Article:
Dog lovers everywhere know that when your dog is in pain, so are you. Sometimes locating the source of that pain can be a difficult proposition, however. A whimpering dog can mean a number of different things, but one of the primary sources of that whimpering may be due to the fact that your dog has an ear infection. So, what can you do to determine if this is the case, and what should you do if it so happens that your dog does have an ear infection? This brief article will go over what causes an ear infection, symptoms of an ear infection, at home remedies, and what a vet can do for you.
What Causes An Ear Infection?
The primary cause of an ear infection in dogs is trapped bacteria or yeast. Trapped water, tumors, ear mites, foreign agents, and even growing hairs can all contribute to a growing amount of bacteria or yeast present in a dog's ear. It is highly recommended that if your dog shows signs of an ear infection, you address the problem as soon as possible. Without proper treatment, your canine pal can suffer from a litany of ear related misfortunes; among them is even the chance of permanent hearing damage or loss.
Symptoms Of An Ear Infection In Your Dog
There are numerous symptoms of an ear infection as it affects your dog, for which you should be on the constant lookout. Although head shaking and tilting are common dog ticks, especially when a dog hears something that sparks an interest in them, if they are constantly displaying this behavior, it could be the case that they have an ear infection.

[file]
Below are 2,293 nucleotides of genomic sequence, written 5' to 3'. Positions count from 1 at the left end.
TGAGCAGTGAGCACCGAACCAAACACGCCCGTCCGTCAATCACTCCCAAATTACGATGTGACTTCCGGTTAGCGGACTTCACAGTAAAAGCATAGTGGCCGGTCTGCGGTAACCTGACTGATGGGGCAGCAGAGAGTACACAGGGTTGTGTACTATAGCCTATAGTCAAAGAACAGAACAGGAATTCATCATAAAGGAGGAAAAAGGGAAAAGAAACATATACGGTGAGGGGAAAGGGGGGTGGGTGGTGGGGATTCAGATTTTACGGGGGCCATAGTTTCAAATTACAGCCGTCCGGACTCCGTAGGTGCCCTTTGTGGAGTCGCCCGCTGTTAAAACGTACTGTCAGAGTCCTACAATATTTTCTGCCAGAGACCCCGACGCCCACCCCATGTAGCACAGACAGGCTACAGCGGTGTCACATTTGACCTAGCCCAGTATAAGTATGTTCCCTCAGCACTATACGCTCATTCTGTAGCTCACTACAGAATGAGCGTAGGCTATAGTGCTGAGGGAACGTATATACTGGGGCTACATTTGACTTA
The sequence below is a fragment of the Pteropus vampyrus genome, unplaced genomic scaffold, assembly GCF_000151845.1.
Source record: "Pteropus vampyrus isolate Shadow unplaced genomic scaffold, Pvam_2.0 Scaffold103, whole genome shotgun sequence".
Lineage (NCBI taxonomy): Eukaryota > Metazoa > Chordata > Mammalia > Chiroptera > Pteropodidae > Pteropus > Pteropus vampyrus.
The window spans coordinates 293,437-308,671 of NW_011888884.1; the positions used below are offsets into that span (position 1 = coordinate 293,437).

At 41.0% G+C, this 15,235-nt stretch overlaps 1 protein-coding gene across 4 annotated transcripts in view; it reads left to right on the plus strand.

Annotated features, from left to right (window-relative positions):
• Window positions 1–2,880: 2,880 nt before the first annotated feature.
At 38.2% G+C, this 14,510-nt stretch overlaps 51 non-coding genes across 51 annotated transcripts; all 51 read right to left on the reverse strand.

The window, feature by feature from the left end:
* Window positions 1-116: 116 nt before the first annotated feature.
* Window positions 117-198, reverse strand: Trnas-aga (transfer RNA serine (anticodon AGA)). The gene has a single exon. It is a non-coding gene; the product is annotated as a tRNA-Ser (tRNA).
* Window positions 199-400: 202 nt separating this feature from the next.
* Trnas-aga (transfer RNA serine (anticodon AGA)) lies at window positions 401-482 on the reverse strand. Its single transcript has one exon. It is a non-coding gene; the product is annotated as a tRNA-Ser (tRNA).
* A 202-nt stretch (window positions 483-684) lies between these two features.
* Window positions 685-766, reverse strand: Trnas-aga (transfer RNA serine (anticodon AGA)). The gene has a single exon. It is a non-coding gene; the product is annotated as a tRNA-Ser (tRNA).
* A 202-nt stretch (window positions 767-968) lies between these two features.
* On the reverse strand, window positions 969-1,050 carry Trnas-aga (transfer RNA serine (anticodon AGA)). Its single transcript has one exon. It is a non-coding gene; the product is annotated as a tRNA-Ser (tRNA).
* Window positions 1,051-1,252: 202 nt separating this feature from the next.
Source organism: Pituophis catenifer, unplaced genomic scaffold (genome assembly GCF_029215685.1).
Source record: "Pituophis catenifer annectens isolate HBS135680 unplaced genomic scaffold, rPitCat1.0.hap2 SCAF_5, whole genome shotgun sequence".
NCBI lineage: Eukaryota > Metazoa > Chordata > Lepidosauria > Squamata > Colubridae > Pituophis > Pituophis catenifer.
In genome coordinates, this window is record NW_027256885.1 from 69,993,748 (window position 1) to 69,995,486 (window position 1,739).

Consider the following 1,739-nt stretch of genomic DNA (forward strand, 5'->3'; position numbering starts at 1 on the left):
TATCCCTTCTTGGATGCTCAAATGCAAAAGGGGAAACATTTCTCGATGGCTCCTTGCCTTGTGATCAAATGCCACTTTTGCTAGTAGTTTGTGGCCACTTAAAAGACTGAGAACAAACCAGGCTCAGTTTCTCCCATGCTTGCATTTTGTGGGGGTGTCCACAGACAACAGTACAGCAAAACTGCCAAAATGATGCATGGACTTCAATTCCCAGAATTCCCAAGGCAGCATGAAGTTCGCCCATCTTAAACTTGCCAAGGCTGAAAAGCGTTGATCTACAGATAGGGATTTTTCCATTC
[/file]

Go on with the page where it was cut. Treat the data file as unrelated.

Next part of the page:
Redness or swelling in the ear is a definitive sign that your dog has an ear infection, as is an odd odor emitted from the ear or area around the ear. If your dog is constantly scratching his or her ear, then this could be a sign of an infection. Unusual behavior such as walking in circles, walking out of balance or unusual eye movement could point to a problem in the inner ear.
At Home Remedies
First and foremost, do not attempt to give your dog's ears a thorough cleaning. This can actually lead to more problems, as you may damage your pooch's inner ear. Most dogs' ears do not even demand cleaning. As far as cleaning goes, use a dry cotton swab and dab the area of the ear that you can see. Again, do not attempt to go inside of the ear into areas that you cannot see with your naked eye. Your dog's diet may need an adjustment, as well. If your dog has an ear infection, or you suspect they do, you may want to switch to a grain free diet. Grains have numerous elements that can lead to yeast and bacteria build up.
What The Vet Can Do
If you suspect that your dog has an ear infection, it is recommended that you bring your pet to the vet as soon as you possibly can. Your dog's vet can provide a number of treatments. First and foremost, he or she can diagnose the problem quite quickly in order to see if an ear infection was truly the source of your dog's recent change in behavior. Furthermore, he or she will be able to prescribe a number of medications that will be beneficial in clearing up the infection present in your pup. Topical creams and oral medications are among the most common forms of prescriptions that your dog will encounter.
Knowing that your dog is in pain is enough to cause you pain. With the information you've learned about your dog's potential ear infection and how it might very well be the source of his or her misery, you can now take steps to take care of the infection. For more information, contact a local animal clinic like 1st Pet Veterinary Centers - Chandler.